Ge Wang (https://ccrma.stanford.edu/~ge/) is an Associate Professor at Stanford University’s Center for Computer Research in Music and Acoustics (CCRMA). He researches the artful design of tools, toys, games, instruments, programming languages, virtual reality experiences, and interactive AI systems with humans in the loop. Ge is the architect of the ChucK audio programming language (https://chuck.stanford.edu/) and the director of the Stanford Laptop Orchestra (https://slork.stanford.edu/). He is the Co-founder of Smule and the designer of the Ocarina and Magic Piano apps for mobile phones. A 2016 Guggenheim Fellow, Ge is the author of /Artful Design: Technology in Search of the Sublime/ (https://artful.design/), a photo comic book about how we shape technology -- and how technology shapes us.
Yann Orlarey -- Audio Programming With Faust
The objective of this one-day workshop is to discover the Faust programming language (https://faust.grame.fr) and its ecosystem and to learn how to program your own plugins or audio applications. No prior knowledge of Faust is required.
Faust is a functional programming language specifically designed for real-time signal processing and synthesis. It targets high-performance signal processing applications and audio plug-ins for a variety of platforms and standards. A distinctive feature of Faust is that it is not an interpreted, but a compiled language. Thanks to the concept of architecture, Faust can be used to generate ready-to-use objects for a wide range of platforms and standards including audio plugins (VST, MAX, SC, PD, Csound,...), smartphone apps, web apps, embedded systems, etc.
At the end of the workshop, you will have acquired basic Faust programming skills and will be able to develop your own audio applications or plugins. You will also have a good overview of the main libraries available, of the documentation, and of the main programming tools that constitute the Faust ecosystem.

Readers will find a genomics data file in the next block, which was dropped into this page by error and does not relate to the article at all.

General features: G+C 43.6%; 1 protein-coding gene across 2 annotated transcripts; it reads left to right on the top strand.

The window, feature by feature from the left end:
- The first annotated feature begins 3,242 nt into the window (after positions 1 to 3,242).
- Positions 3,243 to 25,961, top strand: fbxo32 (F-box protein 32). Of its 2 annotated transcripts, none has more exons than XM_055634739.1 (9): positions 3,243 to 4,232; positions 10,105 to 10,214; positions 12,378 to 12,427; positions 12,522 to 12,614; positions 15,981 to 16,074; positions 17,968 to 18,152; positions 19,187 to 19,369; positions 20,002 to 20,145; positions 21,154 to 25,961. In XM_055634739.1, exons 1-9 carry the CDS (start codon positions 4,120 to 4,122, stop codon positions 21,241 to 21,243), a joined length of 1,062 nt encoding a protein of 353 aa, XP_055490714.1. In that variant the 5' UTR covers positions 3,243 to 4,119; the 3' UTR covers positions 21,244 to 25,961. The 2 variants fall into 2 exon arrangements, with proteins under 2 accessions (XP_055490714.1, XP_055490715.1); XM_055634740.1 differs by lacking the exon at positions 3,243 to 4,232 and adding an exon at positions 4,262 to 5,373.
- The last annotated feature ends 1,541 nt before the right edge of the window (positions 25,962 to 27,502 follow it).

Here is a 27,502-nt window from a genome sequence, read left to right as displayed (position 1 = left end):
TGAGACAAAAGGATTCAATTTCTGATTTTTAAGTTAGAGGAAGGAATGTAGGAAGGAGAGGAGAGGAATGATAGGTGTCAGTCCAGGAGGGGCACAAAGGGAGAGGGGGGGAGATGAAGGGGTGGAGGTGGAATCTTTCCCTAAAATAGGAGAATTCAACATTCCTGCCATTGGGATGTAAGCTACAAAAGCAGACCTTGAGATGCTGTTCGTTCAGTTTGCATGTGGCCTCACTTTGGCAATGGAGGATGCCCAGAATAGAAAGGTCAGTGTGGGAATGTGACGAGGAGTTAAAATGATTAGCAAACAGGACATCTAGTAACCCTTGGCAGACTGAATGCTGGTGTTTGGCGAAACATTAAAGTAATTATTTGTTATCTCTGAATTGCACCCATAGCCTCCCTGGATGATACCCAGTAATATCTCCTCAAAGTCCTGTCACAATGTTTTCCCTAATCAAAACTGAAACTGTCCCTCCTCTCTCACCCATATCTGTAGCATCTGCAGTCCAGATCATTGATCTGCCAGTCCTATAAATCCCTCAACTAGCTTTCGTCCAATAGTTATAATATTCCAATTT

Bio of Yann Orlarey
Born in 1959 in France, Yann Orlarey is a composer, researcher, member of the Emeraude research team (INRIA, INSA, GRAME), and currently scientific director of GRAME (https://www.grame.fr), the national center for musical creation based in Lyon, France. His musical repertoire includes instrumental, mixed, and interactive works as well as sound installations. His research work focuses in particular on programming languages for music and sound creation. He is the author or co-author of several musical software, including the programming language FAUST, specialized in acoustic signal synthesis and processing.
Dear past and future visitors of the Sonoj Convention,
the following message is made under the assumption that the world will return to a more healthy and peaceful state until October 2022.
At this point in time, I am unable to make any guarantees. Sorry.
However, the date is fixed. The convention will either be on this weekend (see below) or it will not happen at all.
The fourth annual Sonoj Convention ( https://www.sonoj.org ) will maybe(!) taking place this upcoming October 8th-9th 2022 in Cologne, Germany.